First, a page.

HUNTSVILLE, Ala. (WHNT) - Homecoming spirit is extra high for students at Butler High School -- and visiting alumni -- because they know it could be their last.
A cloud hovers over the occasion as Huntsville City Schools has ongoing mediation regarding the district's plans that include the closure of the school.
"They're going to close us," said Butler librarian Jennifer Prince. "We don't know when, but we know they are going to close us."
That questionable future brought Rebels of years past back to their alma mater.
Vera Vergara-Bullard graduated from butler in 1986 and volunteered hours of her time to organize efforts for fellow alumni to come back for what could be a final homecoming.
"With talk of Butler shutting down and not knowing if Butler will have a team next year, I thought, if this is final year, let's all go do it and support our school while we still can," said Vergara-Bullard. She fears the current student body might be feeling the effects of years of declining student population. "These kids need to feel supported and see what the true Butler spirit is"
"People think Butler is just a building, but it's not a building, it's the memories you make inside that make it strong," said 2010 graduate Umbreous Hurt. "When I have my ten-year reunion, if the school's not here, what do we have to reflect on besides memory?"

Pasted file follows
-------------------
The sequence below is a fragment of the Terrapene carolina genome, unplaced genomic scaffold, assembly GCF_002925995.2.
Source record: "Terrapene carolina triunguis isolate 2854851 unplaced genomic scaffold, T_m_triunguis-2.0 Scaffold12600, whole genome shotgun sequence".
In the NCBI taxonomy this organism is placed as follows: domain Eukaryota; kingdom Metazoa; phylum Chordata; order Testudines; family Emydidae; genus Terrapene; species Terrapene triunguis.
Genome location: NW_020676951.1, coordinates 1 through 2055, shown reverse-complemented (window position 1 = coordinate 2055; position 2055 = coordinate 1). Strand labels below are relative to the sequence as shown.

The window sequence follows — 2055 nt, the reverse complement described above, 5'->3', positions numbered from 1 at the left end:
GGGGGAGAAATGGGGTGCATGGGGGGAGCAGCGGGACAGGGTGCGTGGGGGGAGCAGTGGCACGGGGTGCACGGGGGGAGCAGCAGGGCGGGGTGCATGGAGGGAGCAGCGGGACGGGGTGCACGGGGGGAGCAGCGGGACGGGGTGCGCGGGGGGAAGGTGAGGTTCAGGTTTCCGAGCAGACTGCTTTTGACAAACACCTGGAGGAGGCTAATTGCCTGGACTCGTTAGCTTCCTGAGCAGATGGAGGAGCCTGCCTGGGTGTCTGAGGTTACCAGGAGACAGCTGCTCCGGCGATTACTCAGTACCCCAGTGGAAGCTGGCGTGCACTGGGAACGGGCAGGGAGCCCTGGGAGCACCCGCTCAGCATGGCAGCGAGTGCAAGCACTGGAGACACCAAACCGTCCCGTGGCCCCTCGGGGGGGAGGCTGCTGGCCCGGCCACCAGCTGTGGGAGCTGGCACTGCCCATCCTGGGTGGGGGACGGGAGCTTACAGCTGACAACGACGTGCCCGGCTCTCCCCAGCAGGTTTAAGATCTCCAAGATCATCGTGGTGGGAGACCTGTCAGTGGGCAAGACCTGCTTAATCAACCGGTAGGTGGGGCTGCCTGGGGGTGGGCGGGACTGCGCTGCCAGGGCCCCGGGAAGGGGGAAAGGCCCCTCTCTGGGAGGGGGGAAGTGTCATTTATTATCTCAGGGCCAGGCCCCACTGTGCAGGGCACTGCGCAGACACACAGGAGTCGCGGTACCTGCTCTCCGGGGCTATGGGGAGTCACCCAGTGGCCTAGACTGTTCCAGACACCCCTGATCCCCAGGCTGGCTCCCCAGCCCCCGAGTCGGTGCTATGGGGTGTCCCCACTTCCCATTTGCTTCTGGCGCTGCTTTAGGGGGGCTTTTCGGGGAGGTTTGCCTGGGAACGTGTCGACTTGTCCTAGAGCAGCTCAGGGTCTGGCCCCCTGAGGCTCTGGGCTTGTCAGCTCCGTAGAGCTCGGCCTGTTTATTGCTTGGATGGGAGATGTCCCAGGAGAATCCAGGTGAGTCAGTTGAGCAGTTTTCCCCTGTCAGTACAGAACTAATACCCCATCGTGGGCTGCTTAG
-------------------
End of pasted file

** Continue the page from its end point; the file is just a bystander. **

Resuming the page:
An Uncertain Future
Huntsville City Schools have been in confidential mediation since summertime. But their longtime plan included closing Butler and moving them to the new Jemison High -- set to open in 2016.
"You have a large facility only being used in a small capacity based on student population and you have to make a large number of improvements to it," explained Huntsville City Schools spokesman Keith Ward.
There is no clear end in sight for the district's mediation, and until then, no answers about Butler will arise.
"Only those directly involved with the mediation process are aware of what's going on."
The uncertainty has Rebels counting down what could be the final moments at Butler, though they are keeping the week's focus on Butler pride.
"We're not thinking of 'there could be an end to Butler one day,'" said Prince. We're thinking 'this is where we are right now. Let's enjoy it and celebrate and make the most of it."
A Deep History
Women from graduating classes in the 1970s and 1980s took to the stands and chanted:
'I'm a Rebel born, I'm a Rebel bred. And when I die, I'll be a Rebel dead!'
Not knowing the future is on the minds of the homecoming court as they get ready for their pep rally.
"It's frustrating because my mom went here, my brother went here," said senior Keasia Blackburn. Donning a tiara, Blackburn is hoping to be crowned Homecoming Queen, because she has Butler royalty in her family. "My brother was actually the first king of Butler High School."
People from around the country have traveled to be part of this year's homecoming, whether their connection with Butler was in the classroom or on the field.
"My dad is ninety, he was the head football coach from '66 to '79," said Beth Bulman, a proud graduate of the class of 1976. Her arm in a sling, she and her parents are attending the game to show support for the school and its current players.
"You can close Butler, but you can't kill Butler spirit," said Vergara-Bullard. "You can never take that from us."